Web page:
Bergland: That sounds like something you would enjoy, or maybe hate...or maybe both. In your first essay, “Ambivalent Attachment” you talk about how, like Marianne Moore, we all “too, dislike it.” And yet your book is dedicated to and inspired by the work of poets. It seems like your book is ultimately making a case for poetry and why we should read it. Can you say a little more about that?

Bourgeois: Oh, boy. I’m not sure I am making a case for it in that essay, anyway, because my feelings are complex, and because “liking” poetry, for a poet anyway, is beside the point. It’s like, does a priest like God? Probably not all or even most of the time. But their job isn’t to like it, it’s to create (or try, anyway) transcendent experiences for other people. So yes, I think people should read poetry, but I also think people should look at paintings, another potentially anachronistic art form. And I think telling people they “should” read it is exactly why they don’t. Nobody tells people they “should” go to the movies, because they don’t have to. Maybe when you put the capital A on art, it sucks the joy out of it. Can I say instead: People should NEVER read poetry, it’s full of sin and lust and death and it’s frivolous and bad for you? 

Bergland: Several of these essays deal with the tension between poetry and philosophy and wrestle with your own desire to be a poet and a philosopher, though seeming unsatisfied with finding yourself toggling back and forth. You both lament your propensity to use theory as “engines to explain away a wound or a mystery,” and your desire to be a philosopher who comes up with your own grand theory. Tell me more about this tension. Why write or read poems? What’s their relationship to theory?

Bourgeois: A thing both theory and poetry share is a quality of working at the edge of what language can do, creating a sense of stretching the material to express or explain something not yet explained precisely enough to satisfy. Both are creative endeavors (though some philosophers bristle at the idea that philosophy is chiefly, in the words of Richard Rorty, “just another kind of writing.”) One reads poems, presumably, for the pleasure of the sound of the words, and philosophy for the pleasure of a puzzle, but my favorite philosophers write beautiful sentences and my favorite poets make arguments, so I’m not sure the best way to describe the tension. Maybe it’s this: Poems magnify feeling, and philosophy manages and contains it.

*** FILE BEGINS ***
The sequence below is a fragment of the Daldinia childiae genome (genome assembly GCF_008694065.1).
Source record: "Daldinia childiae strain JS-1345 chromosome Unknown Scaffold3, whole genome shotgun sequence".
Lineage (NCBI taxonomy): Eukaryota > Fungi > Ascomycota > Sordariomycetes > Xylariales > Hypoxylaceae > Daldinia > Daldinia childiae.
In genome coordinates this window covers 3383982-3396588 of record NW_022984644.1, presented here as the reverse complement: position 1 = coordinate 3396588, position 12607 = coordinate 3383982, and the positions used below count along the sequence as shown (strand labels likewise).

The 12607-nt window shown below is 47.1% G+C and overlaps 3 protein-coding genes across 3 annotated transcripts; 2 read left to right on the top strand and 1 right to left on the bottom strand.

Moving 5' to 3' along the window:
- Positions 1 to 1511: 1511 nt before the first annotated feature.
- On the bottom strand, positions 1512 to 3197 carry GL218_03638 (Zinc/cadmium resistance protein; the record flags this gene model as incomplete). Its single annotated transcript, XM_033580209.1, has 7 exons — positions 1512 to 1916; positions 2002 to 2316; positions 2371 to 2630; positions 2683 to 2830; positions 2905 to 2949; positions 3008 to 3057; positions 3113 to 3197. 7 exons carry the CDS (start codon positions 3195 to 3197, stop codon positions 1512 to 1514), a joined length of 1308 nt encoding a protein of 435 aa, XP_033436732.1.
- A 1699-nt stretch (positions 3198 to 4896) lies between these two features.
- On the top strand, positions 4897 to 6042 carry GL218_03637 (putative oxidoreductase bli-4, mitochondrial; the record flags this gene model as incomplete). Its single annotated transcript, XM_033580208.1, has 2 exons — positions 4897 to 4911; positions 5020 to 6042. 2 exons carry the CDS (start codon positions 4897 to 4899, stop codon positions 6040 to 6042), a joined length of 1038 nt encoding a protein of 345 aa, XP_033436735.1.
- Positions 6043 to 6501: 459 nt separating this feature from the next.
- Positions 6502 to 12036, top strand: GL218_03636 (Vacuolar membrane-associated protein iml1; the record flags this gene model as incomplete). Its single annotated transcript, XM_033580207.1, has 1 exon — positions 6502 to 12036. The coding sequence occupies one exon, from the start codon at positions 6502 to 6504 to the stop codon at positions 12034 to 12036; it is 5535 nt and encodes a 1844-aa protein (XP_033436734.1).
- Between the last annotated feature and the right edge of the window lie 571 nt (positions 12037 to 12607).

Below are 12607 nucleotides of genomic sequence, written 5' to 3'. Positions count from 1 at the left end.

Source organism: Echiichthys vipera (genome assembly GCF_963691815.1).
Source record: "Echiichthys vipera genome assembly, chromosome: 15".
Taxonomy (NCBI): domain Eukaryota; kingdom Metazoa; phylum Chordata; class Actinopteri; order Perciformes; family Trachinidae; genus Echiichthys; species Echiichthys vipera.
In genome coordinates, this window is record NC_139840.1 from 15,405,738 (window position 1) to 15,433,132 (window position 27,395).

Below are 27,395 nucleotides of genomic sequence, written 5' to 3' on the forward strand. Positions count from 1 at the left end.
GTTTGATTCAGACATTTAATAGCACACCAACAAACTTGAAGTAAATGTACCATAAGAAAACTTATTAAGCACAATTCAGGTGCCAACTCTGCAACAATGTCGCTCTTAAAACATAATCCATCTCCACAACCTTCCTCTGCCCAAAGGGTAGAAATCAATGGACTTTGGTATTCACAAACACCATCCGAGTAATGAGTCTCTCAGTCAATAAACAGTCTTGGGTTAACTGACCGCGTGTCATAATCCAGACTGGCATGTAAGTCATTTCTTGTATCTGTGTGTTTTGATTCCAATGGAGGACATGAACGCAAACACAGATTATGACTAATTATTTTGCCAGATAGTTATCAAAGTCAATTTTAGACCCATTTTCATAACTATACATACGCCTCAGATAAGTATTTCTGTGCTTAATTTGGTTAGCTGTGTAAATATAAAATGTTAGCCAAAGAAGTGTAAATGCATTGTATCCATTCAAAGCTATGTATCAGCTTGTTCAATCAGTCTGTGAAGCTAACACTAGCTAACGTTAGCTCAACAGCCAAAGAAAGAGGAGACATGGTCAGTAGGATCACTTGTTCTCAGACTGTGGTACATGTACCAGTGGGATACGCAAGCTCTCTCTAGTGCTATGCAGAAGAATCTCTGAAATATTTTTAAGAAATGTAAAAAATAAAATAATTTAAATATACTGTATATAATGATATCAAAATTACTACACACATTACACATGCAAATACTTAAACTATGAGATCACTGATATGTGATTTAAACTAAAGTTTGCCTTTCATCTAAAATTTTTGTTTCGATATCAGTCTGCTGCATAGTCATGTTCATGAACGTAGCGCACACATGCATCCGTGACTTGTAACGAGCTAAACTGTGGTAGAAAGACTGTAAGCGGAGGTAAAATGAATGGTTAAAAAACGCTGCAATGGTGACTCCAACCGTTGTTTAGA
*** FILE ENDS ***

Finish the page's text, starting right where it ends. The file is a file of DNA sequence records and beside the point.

Wendy Bourgeois is a poet and writer. In addition to the essays she writes for her regular column in Propeller, her poems have appeared in Cirque, Portland Review, and other small press journals. She is a writing instructor at Portland Community College and Portland State University. The Devil Says Maybe I Like It is her first book.

Daneen Bergland is a poet and writer those work has appeared in several journals, including Propeller, The Cincinnati Review, and Hunger Mountain, and was included in the anthology Alive at the Center: Contemporary Poems from the Pacific Northwest. The recipient of a writer’s fellowship for poetry from Oregon Literary Arts, she is a faculty member at Portland State University.